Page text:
Belonging and inclusivity make a resilient future for all: A cross-sectional analysis of post-flood social capital in a diverse australian rural community

17 November 2020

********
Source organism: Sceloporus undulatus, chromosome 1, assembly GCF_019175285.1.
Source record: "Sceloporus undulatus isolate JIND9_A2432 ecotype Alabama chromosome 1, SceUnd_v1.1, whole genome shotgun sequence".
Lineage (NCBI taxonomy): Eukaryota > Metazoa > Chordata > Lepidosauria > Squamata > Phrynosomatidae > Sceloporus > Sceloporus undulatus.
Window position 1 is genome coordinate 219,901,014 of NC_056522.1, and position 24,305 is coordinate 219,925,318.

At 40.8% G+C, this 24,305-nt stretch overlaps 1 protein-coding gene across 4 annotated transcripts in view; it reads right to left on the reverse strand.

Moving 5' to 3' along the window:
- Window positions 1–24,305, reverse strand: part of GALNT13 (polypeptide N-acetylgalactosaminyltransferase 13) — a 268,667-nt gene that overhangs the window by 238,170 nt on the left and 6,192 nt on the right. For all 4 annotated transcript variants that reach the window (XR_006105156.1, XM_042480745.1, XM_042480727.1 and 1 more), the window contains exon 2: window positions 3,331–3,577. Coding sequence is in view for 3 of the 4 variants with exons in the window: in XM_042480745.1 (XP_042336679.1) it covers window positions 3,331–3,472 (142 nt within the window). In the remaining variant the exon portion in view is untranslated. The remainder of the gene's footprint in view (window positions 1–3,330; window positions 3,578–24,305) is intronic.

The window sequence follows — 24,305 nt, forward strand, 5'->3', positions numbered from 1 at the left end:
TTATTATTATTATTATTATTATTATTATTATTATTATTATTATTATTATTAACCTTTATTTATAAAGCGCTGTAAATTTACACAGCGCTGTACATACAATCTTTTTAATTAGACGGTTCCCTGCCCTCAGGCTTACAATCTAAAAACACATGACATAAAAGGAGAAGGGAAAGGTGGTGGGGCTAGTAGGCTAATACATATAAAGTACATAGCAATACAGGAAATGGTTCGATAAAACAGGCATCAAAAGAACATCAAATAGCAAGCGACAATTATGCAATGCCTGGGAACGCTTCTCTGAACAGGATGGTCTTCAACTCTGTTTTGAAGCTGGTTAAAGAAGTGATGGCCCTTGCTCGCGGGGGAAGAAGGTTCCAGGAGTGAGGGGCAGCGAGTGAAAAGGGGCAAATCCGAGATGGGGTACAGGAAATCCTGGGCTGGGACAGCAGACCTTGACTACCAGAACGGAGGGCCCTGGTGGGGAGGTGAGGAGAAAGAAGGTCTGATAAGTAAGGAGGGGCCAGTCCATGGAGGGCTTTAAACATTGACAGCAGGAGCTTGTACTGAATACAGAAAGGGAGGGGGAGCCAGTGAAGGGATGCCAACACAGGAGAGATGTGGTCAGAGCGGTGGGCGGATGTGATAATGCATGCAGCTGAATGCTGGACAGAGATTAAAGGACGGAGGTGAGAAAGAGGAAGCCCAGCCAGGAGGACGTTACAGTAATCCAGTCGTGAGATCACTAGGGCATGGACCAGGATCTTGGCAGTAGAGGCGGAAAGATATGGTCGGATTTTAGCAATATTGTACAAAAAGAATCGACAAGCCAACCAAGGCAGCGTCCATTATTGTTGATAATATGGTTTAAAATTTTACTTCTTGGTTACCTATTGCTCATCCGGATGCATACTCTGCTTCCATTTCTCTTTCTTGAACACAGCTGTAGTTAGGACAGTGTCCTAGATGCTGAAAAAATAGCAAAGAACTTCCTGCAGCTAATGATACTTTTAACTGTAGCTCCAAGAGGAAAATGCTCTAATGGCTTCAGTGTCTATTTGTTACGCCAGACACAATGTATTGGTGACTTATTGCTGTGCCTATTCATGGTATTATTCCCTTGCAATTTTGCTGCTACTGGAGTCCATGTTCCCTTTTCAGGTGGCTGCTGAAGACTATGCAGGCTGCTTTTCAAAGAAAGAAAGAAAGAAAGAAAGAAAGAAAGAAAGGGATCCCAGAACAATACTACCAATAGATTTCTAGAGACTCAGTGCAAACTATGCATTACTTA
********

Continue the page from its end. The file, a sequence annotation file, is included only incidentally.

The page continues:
In 2017, marginalised groups were disproportionately impacted by extensive flooding in a rural community in Northern New South Wales, Australia, with greater risk of home inundation, displacement and poor mental health. While social capital has been linked with good health and wellbeing, there has been limited investigation into its potential benefits in post-disaster contexts, particularly for marginalised groups. Six months post-flood, a cross-sectional survey was conducted to quantify associations between flood impact, individual social capital and psychological distress (including probable post-traumatic stress disorder). We adopted a community-academic partnership approach and purposive recruitment to increase participation from socio-economically marginalised groups (Aboriginal people and people in financial hardship). These groups reported lower levels of social capital (informal social connectedness, feelings of belonging, trust and optimism) compared to general community participants. Despite this, informal social connectedness and belonging were important factors for all participant groups, associated with reduced risk of psychological distress. In this flood-prone, rural community, there is a pressing need to build social capital collectively through co-designed strategies that simultaneously address the social, cultural and economic needs of marginalised groups. Multiple benefits will ensue for the whole community: Reduced inequities; strengthened resilience; improved preparedness and lessened risk of long-term distress from disaster events.